But the rest of the definition speaks to a larger political problem. An ineptocracy includes officials elected “by [the] least capable of producing, and where the members of society least likely to sustain themselves or succeed, are rewarded with goods and services paid for by the confiscated wealth of a diminishing number of producers.” Really?

When people complain after the election that America is gone and dying, maybe they are right but it’s not because we re-elected President Obama. The greatness of America is dying because we’ve lost our ability to empathize. We are, and Mitt Romney’s latest speech is another sign of this problem, becoming a nation buried by the wrong kind of success. We can’t stand our politicians, yet we write Facebook posts that parrot their intolerance. We want to throw the bums out, but incumbents won 80% of their races. Worse yet, we treat disagreement as a fundamental character flaw and assume our own perfection to such a degree that we attack with the aim to destroy. The political marketplace has evolved into a terrorist landscape where the nuclear option is the only option.

At a workshop once, someone asked why we can’t get students to more actively engage in their own learning. “All they want to do is memorize facts and sit passively listening.” It’s an easy answer–they got to college memorizing facts and sitting passively: They’ve been successful with that method. Why change? Might we assume the same of our politicians?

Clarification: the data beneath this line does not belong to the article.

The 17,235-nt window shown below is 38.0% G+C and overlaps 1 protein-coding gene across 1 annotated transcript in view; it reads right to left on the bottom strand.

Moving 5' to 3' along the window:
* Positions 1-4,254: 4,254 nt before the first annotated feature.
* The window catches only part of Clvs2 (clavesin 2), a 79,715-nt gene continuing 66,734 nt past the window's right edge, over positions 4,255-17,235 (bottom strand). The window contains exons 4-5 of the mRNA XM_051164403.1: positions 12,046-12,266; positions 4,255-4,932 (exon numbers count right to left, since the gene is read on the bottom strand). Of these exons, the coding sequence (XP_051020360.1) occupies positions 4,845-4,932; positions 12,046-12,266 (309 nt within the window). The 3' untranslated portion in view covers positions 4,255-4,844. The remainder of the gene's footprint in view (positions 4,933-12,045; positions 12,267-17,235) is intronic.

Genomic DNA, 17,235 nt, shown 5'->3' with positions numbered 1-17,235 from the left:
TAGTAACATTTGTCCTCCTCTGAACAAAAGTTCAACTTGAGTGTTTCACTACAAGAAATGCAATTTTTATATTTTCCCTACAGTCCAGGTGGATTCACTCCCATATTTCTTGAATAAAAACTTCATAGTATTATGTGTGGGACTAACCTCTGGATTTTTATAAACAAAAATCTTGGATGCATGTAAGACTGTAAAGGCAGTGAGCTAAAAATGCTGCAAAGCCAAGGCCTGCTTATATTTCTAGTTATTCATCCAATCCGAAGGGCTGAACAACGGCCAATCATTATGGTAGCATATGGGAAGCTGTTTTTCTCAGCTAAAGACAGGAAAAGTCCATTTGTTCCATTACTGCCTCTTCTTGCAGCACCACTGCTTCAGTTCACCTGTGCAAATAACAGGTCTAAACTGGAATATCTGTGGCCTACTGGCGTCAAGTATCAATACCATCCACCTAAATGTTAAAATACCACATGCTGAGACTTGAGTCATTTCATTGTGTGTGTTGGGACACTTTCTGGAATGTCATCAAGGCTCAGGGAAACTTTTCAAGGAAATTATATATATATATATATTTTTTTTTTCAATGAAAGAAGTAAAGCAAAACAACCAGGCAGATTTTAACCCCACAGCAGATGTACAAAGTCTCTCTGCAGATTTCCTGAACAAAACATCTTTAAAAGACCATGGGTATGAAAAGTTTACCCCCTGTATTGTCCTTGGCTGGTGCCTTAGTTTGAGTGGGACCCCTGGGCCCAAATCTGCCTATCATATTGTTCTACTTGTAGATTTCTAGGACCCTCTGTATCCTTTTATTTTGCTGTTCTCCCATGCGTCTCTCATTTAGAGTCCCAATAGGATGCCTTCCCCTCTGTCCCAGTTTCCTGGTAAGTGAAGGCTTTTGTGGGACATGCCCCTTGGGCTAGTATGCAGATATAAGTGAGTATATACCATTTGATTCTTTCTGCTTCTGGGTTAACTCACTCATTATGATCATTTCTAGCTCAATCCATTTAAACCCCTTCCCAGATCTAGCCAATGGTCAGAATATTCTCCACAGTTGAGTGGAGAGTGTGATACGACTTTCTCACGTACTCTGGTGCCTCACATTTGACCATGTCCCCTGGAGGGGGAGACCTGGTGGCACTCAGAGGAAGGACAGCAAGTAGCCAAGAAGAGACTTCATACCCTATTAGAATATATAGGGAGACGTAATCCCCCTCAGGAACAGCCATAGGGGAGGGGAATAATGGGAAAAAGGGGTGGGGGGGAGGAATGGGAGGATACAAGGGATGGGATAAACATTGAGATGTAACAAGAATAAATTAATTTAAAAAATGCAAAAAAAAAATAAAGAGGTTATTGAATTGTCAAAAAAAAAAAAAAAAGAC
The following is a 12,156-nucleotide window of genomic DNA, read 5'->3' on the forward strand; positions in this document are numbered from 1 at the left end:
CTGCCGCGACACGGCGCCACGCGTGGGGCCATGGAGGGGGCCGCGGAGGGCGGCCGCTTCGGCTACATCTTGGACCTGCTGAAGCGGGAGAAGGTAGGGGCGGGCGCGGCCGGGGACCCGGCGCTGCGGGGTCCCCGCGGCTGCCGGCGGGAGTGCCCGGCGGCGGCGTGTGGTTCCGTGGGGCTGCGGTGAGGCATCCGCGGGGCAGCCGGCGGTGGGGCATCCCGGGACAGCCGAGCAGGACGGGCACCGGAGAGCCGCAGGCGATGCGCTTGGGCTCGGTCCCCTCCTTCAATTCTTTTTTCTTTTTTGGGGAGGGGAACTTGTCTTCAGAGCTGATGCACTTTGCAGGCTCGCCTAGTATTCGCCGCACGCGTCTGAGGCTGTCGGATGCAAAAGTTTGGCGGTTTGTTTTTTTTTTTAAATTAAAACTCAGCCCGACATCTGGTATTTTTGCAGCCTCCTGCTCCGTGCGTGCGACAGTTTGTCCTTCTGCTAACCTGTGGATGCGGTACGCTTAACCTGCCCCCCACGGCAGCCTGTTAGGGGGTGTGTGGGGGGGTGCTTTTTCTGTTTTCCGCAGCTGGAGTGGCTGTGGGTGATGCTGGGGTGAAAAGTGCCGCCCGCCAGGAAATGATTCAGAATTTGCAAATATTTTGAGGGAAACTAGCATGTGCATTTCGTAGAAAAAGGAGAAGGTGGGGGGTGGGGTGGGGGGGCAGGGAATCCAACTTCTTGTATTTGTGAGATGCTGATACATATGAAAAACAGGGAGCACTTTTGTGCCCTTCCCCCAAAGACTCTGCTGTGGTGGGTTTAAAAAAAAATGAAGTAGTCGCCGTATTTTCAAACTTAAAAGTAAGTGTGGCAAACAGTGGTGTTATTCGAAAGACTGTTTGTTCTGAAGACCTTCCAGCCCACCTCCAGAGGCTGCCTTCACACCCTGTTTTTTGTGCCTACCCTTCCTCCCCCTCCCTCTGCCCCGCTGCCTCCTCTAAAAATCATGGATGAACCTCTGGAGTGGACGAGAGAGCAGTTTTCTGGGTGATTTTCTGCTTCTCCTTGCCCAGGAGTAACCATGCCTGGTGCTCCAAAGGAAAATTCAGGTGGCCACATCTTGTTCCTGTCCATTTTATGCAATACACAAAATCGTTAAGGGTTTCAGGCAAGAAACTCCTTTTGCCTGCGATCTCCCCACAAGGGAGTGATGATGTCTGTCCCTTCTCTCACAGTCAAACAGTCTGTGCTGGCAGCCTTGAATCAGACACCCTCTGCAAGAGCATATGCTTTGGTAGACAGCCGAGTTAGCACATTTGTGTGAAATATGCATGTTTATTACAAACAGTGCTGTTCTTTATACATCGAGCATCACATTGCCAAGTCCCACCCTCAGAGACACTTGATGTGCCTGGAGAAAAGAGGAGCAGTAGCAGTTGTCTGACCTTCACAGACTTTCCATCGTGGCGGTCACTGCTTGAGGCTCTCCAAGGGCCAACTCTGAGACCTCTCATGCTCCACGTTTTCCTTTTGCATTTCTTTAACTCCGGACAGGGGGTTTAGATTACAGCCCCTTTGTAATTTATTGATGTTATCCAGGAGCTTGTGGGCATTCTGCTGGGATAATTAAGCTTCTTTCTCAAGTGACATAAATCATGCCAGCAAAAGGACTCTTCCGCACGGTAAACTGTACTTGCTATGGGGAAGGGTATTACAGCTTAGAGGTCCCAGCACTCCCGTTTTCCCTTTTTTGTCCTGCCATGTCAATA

As we worry about what’s wrong with America, we need to worry less about the “producers” and the “consumers” and wonder why we keep choosing elected officials willing to divide us instead of unite us. We need to get the mirror out of the closet and pay a little more attention to the image reflected back at us. If we keep feeding at the trough of our own self-interests, we should stop complaining about how we look in our bathing suits.



About John Wegner
John Wegner is a Professor of English where he also serves as the Dean of the Freshman College. He and Lana, his wife, have been married over 25 years. They are the parents of two great sons who (so far) haven't ever needed bail money.

Leave a Reply

Fill in your details below or click an icon to log in: Logo

You are commenting using your account. Log Out /  Change )

Google+ photo

You are commenting using your Google+ account. Log Out /  Change )

Twitter picture

You are commenting using your Twitter account. Log Out /  Change )

Facebook photo

You are commenting using your Facebook account. Log Out /  Change )


Connecting to %s

Things I Read

And Things I Learned

Washington Monthly

Do I contradict myself? / Very well then I contradict myself, / (I am large, I contain multitudes.)

Joanne Jacobs

Thinking and Linking by Joanne Jacobs

Inside Higher Ed

Do I contradict myself? / Very well then I contradict myself, / (I am large, I contain multitudes.)

NYT > Politics

Do I contradict myself? / Very well then I contradict myself, / (I am large, I contain multitudes.)

Balloon Juice

Do I contradict myself? / Very well then I contradict myself, / (I am large, I contain multitudes.)

Scott Adams' Blog

Do I contradict myself? / Very well then I contradict myself, / (I am large, I contain multitudes.)

The Full Feed from

Do I contradict myself? / Very well then I contradict myself, / (I am large, I contain multitudes.)

%d bloggers like this: